Going forward, it is safe to assume that there are multiple opportunities for service providers to work with the GICs. However, further adoption of hybrid sourcing in GICs will be driven by their ability to influence the mandate from the parent organization, and service providers’ ability to assess the opportunities. Understanding GIC maturity will also be a critical factor driving these collaboration opportunities.

Everest Group has recently released a report on adoption of hybrid sourcing that provides a detailed landscape of current adoption and future trends for this model. For more information, please download a preview of the report, Adoption of Hybrid Sourcing in GICs – Driving Impact through GIC-Service Provider Collaboration.”

Slow Growth of GICs… Is the Model Losing Its Sheen? | Sherpas in Blue Shirts

The Global In-house Center (GIC, formerly referred to as captives) market was once thriving with unprecedented statistics – 97 new GIC set-ups in 2009, 105 in 2010, and 103 in 2011. Then there was a dip, with only 75 new centers in 2012, and 69 in 2013. This, coupled with numerous acquisitions of GICs by service providers, (e.g., KBC Group’s financial arm by Cognizant, Bayer’s Indian IT operations by Capgemini, and Hutchison Whampoa’s India-based call center operations by Tech Mahindra), is likely to raise questions and concerns about the future of the in-house model.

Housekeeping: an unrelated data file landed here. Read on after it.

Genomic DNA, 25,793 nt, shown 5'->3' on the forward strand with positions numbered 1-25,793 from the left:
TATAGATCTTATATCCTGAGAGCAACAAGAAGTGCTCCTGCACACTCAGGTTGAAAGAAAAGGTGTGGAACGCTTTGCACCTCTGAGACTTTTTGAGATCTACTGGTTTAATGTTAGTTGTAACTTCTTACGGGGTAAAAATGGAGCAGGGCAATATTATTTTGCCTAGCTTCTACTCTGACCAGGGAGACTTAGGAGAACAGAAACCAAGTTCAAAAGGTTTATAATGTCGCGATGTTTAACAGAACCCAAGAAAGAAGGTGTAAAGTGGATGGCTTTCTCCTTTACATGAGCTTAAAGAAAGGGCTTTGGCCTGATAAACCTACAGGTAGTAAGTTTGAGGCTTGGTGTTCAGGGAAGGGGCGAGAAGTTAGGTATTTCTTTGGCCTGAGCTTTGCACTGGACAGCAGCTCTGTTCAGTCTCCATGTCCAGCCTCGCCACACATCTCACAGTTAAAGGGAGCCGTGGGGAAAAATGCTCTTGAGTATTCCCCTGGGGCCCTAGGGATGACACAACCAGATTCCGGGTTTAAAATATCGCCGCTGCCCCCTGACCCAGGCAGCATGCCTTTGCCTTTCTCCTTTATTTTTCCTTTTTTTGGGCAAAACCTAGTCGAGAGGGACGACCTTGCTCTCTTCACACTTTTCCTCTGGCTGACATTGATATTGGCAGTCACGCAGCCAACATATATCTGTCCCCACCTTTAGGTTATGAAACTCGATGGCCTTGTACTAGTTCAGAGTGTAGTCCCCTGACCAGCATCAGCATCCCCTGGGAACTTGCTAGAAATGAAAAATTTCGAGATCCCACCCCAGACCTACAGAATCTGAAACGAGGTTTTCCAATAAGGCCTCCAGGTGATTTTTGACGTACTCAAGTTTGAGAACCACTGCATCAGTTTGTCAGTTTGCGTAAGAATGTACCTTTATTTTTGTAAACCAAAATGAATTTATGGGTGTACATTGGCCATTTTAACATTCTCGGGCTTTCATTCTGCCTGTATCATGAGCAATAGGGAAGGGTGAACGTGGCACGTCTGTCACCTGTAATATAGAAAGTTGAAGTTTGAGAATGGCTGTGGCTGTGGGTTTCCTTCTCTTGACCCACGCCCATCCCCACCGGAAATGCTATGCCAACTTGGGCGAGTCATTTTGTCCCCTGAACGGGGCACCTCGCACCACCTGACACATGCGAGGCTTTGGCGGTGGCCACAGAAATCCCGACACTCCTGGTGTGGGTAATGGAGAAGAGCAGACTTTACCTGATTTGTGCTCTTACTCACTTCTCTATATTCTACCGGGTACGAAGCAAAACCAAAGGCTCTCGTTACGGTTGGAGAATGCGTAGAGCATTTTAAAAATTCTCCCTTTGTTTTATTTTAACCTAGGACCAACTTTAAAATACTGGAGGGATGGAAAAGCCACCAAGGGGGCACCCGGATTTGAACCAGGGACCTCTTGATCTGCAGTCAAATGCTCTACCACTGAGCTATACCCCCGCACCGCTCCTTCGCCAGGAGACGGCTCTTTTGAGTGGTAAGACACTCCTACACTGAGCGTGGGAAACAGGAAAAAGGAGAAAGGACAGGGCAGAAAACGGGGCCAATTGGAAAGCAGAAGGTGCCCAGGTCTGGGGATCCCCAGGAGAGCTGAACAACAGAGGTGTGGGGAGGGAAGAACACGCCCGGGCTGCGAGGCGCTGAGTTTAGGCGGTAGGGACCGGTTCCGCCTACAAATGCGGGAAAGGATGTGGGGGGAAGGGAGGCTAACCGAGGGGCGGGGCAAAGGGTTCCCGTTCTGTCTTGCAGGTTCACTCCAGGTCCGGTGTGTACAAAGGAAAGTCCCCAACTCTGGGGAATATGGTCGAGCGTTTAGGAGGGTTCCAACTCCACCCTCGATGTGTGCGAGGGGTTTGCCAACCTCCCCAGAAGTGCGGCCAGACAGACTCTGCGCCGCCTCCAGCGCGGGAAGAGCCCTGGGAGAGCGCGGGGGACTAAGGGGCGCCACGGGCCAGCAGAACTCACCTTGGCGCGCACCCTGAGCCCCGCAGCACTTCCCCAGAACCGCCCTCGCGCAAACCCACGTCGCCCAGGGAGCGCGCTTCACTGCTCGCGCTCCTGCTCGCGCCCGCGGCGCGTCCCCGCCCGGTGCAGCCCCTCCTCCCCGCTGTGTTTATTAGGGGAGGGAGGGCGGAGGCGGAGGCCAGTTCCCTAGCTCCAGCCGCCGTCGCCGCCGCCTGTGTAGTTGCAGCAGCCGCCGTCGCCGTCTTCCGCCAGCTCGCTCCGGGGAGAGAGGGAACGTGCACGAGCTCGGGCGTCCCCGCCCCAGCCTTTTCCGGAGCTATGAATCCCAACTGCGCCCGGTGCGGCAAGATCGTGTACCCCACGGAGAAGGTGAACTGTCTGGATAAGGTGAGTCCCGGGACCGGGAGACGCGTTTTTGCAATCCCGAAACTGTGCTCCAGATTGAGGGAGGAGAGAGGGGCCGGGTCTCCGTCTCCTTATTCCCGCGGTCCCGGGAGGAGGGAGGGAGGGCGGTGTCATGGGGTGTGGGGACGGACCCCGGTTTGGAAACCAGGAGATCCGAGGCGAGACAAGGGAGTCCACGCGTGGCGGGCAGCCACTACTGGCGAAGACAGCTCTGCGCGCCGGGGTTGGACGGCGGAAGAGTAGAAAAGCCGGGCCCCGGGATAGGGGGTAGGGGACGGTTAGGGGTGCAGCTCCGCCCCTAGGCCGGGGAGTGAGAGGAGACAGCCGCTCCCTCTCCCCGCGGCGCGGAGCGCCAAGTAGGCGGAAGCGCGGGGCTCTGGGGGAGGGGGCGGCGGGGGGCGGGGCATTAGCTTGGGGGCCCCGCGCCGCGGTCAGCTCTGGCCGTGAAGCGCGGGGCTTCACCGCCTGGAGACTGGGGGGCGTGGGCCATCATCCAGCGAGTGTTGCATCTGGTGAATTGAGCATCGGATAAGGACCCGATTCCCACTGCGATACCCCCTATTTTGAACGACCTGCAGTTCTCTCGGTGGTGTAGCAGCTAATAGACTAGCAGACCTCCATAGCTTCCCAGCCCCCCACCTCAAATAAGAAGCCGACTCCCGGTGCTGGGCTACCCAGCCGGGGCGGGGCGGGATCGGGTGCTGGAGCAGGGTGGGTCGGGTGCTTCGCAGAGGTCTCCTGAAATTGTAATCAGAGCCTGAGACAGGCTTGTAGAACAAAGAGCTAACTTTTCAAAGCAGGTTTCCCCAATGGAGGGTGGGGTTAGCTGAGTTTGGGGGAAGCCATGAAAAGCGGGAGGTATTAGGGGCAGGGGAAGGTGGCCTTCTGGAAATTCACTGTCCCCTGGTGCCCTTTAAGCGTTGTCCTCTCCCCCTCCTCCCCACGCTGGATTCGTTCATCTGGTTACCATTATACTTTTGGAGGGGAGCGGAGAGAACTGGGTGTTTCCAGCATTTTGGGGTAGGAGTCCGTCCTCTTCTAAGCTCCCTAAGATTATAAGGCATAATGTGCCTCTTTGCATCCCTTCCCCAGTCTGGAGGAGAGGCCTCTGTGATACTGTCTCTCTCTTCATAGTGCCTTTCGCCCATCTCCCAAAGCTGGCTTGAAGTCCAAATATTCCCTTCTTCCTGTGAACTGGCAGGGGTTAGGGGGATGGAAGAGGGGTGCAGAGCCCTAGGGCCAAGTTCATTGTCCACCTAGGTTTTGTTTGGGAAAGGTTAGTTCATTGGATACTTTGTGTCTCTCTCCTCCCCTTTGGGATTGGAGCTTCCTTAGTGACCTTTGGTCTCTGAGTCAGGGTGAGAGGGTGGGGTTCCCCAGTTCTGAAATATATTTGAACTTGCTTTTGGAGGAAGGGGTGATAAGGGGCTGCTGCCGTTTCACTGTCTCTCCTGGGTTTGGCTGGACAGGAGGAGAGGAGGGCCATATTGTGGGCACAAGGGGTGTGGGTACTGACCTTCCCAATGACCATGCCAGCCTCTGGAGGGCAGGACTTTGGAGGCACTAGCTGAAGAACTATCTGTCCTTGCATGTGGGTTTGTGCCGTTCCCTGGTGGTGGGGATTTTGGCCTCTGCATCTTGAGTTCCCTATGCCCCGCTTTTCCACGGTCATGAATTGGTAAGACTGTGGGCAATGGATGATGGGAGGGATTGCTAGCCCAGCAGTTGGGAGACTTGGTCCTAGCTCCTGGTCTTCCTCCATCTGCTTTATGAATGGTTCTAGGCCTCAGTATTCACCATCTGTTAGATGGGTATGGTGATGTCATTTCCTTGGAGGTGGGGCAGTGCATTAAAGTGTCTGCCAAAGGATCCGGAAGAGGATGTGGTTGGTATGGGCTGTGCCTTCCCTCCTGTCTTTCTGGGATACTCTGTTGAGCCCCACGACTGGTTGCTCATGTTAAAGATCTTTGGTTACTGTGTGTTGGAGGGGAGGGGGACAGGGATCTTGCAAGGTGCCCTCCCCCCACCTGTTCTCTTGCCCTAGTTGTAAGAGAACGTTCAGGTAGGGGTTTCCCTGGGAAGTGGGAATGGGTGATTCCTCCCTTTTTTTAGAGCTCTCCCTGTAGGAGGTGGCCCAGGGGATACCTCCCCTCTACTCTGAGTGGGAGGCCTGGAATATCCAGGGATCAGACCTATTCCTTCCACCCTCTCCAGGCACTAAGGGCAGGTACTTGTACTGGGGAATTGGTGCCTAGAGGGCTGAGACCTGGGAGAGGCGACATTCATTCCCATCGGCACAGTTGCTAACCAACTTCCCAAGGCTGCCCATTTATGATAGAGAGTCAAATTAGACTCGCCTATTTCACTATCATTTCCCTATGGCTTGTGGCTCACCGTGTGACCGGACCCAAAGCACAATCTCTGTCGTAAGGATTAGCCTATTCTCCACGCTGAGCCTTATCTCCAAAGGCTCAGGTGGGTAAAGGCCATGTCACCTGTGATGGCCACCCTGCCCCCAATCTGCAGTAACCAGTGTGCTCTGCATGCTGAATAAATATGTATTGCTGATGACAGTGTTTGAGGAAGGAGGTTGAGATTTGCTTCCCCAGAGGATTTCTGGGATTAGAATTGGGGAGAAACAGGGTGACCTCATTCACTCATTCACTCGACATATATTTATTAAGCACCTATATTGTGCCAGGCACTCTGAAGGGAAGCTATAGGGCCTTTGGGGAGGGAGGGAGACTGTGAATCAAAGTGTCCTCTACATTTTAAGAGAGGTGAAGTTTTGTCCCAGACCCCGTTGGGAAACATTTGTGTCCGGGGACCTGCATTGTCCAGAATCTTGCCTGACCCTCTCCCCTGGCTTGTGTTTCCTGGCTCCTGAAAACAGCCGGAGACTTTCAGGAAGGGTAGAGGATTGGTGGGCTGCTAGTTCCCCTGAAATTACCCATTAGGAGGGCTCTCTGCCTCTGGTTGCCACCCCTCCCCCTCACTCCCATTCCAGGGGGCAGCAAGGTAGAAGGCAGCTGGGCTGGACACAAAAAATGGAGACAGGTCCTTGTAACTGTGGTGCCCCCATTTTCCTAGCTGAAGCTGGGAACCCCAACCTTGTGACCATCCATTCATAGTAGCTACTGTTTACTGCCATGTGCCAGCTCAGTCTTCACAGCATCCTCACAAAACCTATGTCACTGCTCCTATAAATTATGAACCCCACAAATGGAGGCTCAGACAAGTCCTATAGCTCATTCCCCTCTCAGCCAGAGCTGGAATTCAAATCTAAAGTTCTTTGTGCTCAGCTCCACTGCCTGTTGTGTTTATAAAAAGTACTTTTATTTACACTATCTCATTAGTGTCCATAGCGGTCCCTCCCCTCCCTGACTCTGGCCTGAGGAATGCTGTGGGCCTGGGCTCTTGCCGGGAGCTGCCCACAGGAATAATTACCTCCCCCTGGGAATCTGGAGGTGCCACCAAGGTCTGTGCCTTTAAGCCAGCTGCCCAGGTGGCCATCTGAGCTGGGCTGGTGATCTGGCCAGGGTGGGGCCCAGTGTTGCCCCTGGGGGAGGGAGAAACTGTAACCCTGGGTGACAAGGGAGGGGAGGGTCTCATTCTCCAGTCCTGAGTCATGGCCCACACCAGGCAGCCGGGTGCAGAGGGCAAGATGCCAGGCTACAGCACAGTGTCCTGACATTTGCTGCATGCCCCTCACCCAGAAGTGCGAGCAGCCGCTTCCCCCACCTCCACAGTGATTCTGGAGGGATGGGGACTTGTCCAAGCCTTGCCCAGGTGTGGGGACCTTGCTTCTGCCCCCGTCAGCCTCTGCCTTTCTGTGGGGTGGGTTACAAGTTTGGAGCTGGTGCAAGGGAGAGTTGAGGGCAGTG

GIC Landscape Report 2013-I1

Let us look at the ground realities of the GIC model’s growth and evolution:

  • Indeed, the rate of growth of GIC set-ups has slowed down. However, this can largely be attributed to a weak economic scenario and slow decision-making cycles, and should not be construed as weakening confidence in the GIC model. As the future outlook of the global economy is positive, we expect the GIC market to gain momentum in the near future
  • Established GICs are evolving in their journey to be a partner of their parent firms, rather than just an offshore cost-saving entity
  • The success of the GIC model in pioneer delivery locations such as India and the Philippines is leading buyers to explore and diversify to other locations
    • CEE countries are witnessing increased activity due to aggressive government incentives, the language advantage, and the nearshore proposition
    • Relatively untapped regions in the Middle East and Africa reported an astonishing eight GIC set-ups in the last year alone
    • Firms are expanding their GIC operations to tier-2 and 3 cities due to saturation in tier-1 cities in mature locations such as India

GIC Landscape Report 2013-I5

  • While the technology, manufacturing, distribution and retail, and BFSI industries continue to have a strong foothold, other verticals – such as conglomerates, business services, hospitality, and printing and publishing – have emerged to gain a noticeable share of the GIC market.